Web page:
The videos calling for jihad have led to a backlash by the country's Muslim organisations, which see them as a threat against the country's unity and religious tolerance.

Cholil Nafis, chairman of Indonesian Ulema Council, said that he hoped Indonesian Muslims would not be provoked by the "unnecessary" calls for jihad.

"I hope people do not alter the standard Islamic call to prayer. Jihad does not only mean physical war, but jihad can also mean the (efforts to) strengthen a Muslim's faith," Cholil said in a statement on Tuesday. "I hope people remain calm and unprovoked by these calls to carry out violence and riot."

The police should investigate this ... If they don't, I fear there will be unrest in the society
Indonesia Police Watch

Robikin Emhas from Nahdlatul Ulama, the country's biggest moderate Muslim group, said all Indonesians should "respect each other, regardless of religions, ethnicity, or culture".

Neta Pane, chairman of civic group Indonesia Police Watch, urged law enforcements to launch a crackdown against religious extremist groups to prevent further unrest.

"The police should investigate this and secure the weapons featured in the videos. If they don't, I fear there will be unrest in the society," Neta said.

a crowd of people: The FPI has an estimated 200,000 followers. Photo: AFP © Provided by South China Morning Post The FPI has an estimated 200,000 followers. Photo: AFP

Religious fundamentalism has been on the rise in Indonesia in the past few years, as the proliferation of social media and increased internet connections allow users to follow conservative religious teachings by some tech-savvy clerics and religious leaders, analysts said.

The FPI, which has an estimated 200,000 members, was established in 1998, following the fall of authoritarian leader Suharto. It has gained notoriety for destroying and sweeping bars, nightclubs, and brothels.

It also has waded into politics as the group aligned themselves with the ultraconservative politician Prabowo Subianto, a former presidential election contender in last year's election.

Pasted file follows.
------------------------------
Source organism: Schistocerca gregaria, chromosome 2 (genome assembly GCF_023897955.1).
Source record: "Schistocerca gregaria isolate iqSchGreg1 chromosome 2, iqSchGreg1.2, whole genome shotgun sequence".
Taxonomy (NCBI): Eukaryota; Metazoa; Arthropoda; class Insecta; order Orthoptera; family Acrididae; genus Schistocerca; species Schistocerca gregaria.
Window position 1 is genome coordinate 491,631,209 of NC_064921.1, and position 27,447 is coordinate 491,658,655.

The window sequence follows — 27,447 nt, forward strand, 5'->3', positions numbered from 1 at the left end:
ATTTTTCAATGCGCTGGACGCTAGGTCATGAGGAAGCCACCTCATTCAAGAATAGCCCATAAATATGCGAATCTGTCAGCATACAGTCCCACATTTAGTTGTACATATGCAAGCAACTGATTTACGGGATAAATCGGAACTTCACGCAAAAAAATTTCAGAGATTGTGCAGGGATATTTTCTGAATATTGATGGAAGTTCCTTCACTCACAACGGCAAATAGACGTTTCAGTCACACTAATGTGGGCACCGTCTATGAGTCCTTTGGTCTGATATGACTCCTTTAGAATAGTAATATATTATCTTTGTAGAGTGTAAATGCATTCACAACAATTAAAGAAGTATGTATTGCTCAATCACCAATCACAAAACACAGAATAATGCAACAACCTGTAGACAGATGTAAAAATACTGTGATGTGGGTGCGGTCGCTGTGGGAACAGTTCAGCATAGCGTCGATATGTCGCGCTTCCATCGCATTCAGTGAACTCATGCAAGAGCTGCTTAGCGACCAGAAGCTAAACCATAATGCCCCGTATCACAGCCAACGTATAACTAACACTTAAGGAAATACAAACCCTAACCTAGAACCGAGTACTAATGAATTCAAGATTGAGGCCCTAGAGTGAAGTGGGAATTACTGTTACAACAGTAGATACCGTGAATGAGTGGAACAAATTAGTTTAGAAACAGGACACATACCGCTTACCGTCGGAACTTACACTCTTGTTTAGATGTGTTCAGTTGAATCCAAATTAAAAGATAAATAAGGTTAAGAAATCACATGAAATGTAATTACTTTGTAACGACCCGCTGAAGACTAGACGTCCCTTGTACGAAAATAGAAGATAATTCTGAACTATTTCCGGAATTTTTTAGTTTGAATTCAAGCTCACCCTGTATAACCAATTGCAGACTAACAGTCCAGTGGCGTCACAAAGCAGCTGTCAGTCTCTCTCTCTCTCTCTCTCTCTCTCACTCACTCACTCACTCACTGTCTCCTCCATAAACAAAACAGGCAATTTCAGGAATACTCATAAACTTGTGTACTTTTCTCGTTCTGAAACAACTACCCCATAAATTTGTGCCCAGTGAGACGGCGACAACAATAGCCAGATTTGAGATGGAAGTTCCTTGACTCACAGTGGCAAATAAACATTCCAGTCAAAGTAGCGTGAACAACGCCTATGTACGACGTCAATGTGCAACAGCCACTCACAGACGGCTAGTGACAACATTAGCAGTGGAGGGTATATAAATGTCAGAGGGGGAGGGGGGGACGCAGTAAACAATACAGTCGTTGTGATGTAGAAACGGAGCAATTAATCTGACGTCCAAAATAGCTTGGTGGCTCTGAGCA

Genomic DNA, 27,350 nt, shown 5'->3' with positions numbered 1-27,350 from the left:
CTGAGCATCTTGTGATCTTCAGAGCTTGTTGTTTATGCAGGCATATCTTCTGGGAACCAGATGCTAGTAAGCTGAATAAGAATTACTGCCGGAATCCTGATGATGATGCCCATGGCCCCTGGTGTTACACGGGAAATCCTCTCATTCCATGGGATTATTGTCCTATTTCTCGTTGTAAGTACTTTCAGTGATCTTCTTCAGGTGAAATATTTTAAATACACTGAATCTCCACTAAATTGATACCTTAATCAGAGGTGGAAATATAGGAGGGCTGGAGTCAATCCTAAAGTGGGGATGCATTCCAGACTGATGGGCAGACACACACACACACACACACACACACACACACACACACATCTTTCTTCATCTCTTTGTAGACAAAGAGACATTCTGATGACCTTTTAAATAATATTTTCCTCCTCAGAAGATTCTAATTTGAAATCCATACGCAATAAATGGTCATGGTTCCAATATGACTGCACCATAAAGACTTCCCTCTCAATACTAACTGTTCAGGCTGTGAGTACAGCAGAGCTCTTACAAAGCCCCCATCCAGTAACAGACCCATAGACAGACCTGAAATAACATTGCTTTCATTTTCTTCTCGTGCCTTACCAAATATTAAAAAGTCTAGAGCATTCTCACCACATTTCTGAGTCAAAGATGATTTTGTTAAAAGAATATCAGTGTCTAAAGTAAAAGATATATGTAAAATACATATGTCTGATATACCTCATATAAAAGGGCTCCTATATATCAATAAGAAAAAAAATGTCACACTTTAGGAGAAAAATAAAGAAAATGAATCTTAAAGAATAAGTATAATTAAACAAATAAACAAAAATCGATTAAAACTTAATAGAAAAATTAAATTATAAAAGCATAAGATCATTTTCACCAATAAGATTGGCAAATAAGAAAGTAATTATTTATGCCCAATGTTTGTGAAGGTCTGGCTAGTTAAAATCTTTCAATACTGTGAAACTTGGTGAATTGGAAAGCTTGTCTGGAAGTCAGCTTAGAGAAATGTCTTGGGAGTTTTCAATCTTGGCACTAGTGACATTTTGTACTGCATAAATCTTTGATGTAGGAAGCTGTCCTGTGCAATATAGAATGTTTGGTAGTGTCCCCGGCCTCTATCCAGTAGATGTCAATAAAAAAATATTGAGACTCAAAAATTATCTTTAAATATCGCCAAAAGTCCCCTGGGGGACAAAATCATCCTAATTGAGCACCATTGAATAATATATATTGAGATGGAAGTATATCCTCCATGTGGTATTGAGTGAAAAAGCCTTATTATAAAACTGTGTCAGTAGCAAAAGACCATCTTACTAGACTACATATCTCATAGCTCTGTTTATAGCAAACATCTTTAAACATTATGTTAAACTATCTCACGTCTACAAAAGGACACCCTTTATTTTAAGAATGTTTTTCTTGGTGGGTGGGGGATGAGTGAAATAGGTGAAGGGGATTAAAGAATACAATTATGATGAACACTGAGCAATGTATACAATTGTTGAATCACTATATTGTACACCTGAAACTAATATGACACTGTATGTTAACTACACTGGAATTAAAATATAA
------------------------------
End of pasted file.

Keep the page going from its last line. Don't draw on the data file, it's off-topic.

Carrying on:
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"These videos are part of an escalation of tensions that have happened in the past few weeks between authorities and right-wing religious groups, triggered by the return of Rizieq Shihab," said Alexander Arifianto, a research fellow at the S Rajaratnam School of International Studies at Singapore's Nanyang Technological University.

"They are feeling under pressure after authorities act firmly against FPI and Rizieq Shihab, so they respond to it by posting (provoking) content such as these calls-to-prayer videos," said the Indonesia analyst.

Arifianto added that many extremist groups used social media to spread the notion that they were being treated unfairly by authorities and to gain sympathy from their followers.

"If these (online provocations) cannot be controlled, they could snowball into real-life conflicts," he said. "The government needs to calm these right-wing religious groups by facilitating a dialogue between them and moderate Islam groups such as the Ulema council, Nahdlatul Ulama, and (Indonesia's second-largest Muslim group) Muhammadiyah."

This article originally appeared on the South China Morning Post (, the leading news media reporting on China and Asia.